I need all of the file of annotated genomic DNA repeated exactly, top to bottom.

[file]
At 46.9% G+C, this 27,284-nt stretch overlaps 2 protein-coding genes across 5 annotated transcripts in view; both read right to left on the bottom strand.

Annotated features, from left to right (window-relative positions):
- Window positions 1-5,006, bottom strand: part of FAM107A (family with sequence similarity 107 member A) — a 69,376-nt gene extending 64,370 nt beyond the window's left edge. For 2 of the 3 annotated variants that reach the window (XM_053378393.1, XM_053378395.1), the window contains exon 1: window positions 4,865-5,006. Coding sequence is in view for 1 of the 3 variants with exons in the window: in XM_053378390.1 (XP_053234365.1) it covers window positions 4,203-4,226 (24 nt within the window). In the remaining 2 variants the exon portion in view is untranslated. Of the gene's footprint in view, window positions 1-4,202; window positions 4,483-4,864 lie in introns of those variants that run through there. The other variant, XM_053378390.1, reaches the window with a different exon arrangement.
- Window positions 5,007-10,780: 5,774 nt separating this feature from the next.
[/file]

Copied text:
At 46.9% G+C, this 27,284-nt stretch overlaps 2 protein-coding genes across 5 annotated transcripts in view; both read right to left on the bottom strand.

Annotated features, from left to right (window-relative positions):
- Window positions 1-5,006, bottom strand: part of FAM107A (family with sequence similarity 107 member A) — a 69,376-nt gene extending 64,370 nt beyond the window's left edge. For 2 of the 3 annotated variants that reach the window (XM_053378393.1, XM_053378395.1), the window contains exon 1: window positions 4,865-5,006. Coding sequence is in view for 1 of the 3 variants with exons in the window: in XM_053378390.1 (XP_053234365.1) it covers window positions 4,203-4,226 (24 nt within the window). In the remaining 2 variants the exon portion in view is untranslated. Of the gene's footprint in view, window positions 1-4,202; window positions 4,483-4,864 lie in introns of those variants that run through there. The other variant, XM_053378390.1, reaches the window with a different exon arrangement.
- Window positions 5,007-10,780: 5,774 nt separating this feature from the next.